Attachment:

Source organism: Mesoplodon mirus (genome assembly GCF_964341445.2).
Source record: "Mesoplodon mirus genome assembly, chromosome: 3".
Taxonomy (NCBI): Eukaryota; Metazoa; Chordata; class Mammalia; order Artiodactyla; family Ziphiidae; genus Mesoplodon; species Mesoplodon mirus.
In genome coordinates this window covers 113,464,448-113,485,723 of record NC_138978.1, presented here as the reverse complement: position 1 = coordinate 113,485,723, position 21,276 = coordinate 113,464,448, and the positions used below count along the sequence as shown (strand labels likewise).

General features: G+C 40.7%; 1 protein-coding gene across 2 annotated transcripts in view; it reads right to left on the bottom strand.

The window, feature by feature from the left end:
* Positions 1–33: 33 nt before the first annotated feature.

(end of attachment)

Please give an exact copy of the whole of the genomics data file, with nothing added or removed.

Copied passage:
Source organism: Mesoplodon mirus (genome assembly GCF_964341445.2).
Source record: "Mesoplodon mirus genome assembly, chromosome: 3".
Taxonomy (NCBI): Eukaryota; Metazoa; Chordata; class Mammalia; order Artiodactyla; family Ziphiidae; genus Mesoplodon; species Mesoplodon mirus.
In genome coordinates this window covers 113,464,448-113,485,723 of record NC_138978.1, presented here as the reverse complement: position 1 = coordinate 113,485,723, position 21,276 = coordinate 113,464,448, and the positions used below count along the sequence as shown (strand labels likewise).

General features: G+C 40.7%; 1 protein-coding gene across 2 annotated transcripts in view; it reads right to left on the bottom strand.

The window, feature by feature from the left end:
* Positions 1–33: 33 nt before the first annotated feature.